You’ll never get tired of Madrid local food markets. The city has a long tradition of local food and street markets offering the most varied products. This type of selling place, so typical here is usually found outdoors, in public places and on certain days.
As any local knows, Spanish cuisine starts with fresh, local ingredients straight from the neighborhood food market. Spain’s Mediterranean climate ensure a wide variety of produce, seafood, and local products all year round. These delicious ingredients are then brought to the local food market, where great Spanish cooking begins…
The products sold are incredibly diverse. But the real attractive thing about wandering around one of these markets is just strolling inside or in the open air through the stalls. Stop and look at all kinds of products, enjoy the lively bustle of the place, and mingle with the locals.
The city has a total of 46 local food markets, also known as Mercados de Madrid, that are scattered in 17 districts. These markets have become spaces for culinary experimentation, where gourmets discover their paradise: cheese, wine, meats, sweets, and international delicacies.
Explore Madrid’s local food markets to enjoy a unique gastronomic experience. The list below includes only those that may interest you due to its convenient location. But all 46 offer you great chance to meet Madrid through a local’s eyes.
Mercado de Alonso Cano. The larger Chamberí market has outstanding vegetable stalls (including a growing array of exotic produce – a reflection of the increase in the immigrant population), good fishmongers, and a surprising cheese and sausage stall.
Mercado de Antón Martín. The more indie vibe of this market is a direct reflection of the neighborhood it is in, the ethnic and immigrant Lavapiés.
Mercado de Barceló. Next to the Tribunal metro station, this market is hidden inside a modern building. And I say that it hides because no one can guess the wide variety of stalls that are inside. From a herbalist, to cheese factories, a bookstore, a laundry, fresh Italian pasta, pastry shops…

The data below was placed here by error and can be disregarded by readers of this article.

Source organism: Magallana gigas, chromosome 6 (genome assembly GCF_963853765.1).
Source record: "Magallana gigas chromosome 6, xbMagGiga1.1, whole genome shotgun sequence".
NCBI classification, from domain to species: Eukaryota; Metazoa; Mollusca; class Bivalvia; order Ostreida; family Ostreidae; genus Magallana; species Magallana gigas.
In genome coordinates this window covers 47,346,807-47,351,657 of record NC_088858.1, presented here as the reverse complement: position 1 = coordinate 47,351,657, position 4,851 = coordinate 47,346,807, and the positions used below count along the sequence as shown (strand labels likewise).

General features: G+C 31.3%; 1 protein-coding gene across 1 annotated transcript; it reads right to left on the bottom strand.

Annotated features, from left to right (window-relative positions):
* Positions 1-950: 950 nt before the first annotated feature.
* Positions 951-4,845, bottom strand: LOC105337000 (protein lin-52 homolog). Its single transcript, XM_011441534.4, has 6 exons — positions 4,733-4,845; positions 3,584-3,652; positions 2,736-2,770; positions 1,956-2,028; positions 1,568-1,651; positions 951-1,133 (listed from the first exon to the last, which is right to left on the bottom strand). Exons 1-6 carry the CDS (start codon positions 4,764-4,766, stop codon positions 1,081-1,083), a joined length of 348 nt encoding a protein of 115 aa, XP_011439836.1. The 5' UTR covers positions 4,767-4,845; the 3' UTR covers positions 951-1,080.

Mercado de la Cebada. The original building was designed in imitation of Les Halles Market in Paris, all ironwork and glass, but was rebuilt in 1956 to accommodate modern requirements. You will visit the Mercado de la Cebada if you follow walk 4 of my ‘Madrid In 9 Walks’ guide.
Mercado de Chamartín. One of the biggest in Madrid, its clientele is affluent but maybe more family-centered.
Mercado de los Mostenses. Without a doubt, the most cosmopolitan local market in Madrid. Many stalls are managed by foreigners and you can find here products from all over the world. Moreover, it has two restaurants, one Chinese-Peruvian and another Ecuadorian.
Mercado de Maravillas. With more than 200 stalls, it is a real “market of marvels”, as its Spanish name states.
Mercado de la Paz. A nicely laid out place with a good variety of specialist butchers, fishmongers and grocers competing for your trade, but there are also other shops and a couple of bars and cafeterias as well. You will visit the Mercado de la Paz if you follow walk 8 of my ‘Madrid In 9 Walks’ guide.
Mercado de San Fernando. In 2012, this market also known as el mercado de Lavapiés decided to reinvent itself making it more reflective of the eclectic tastes of its host neighborhood. Unlike the others, Lavapiés’ market has managed to embrace the new while maintaining its laid-back, local and traditional essence.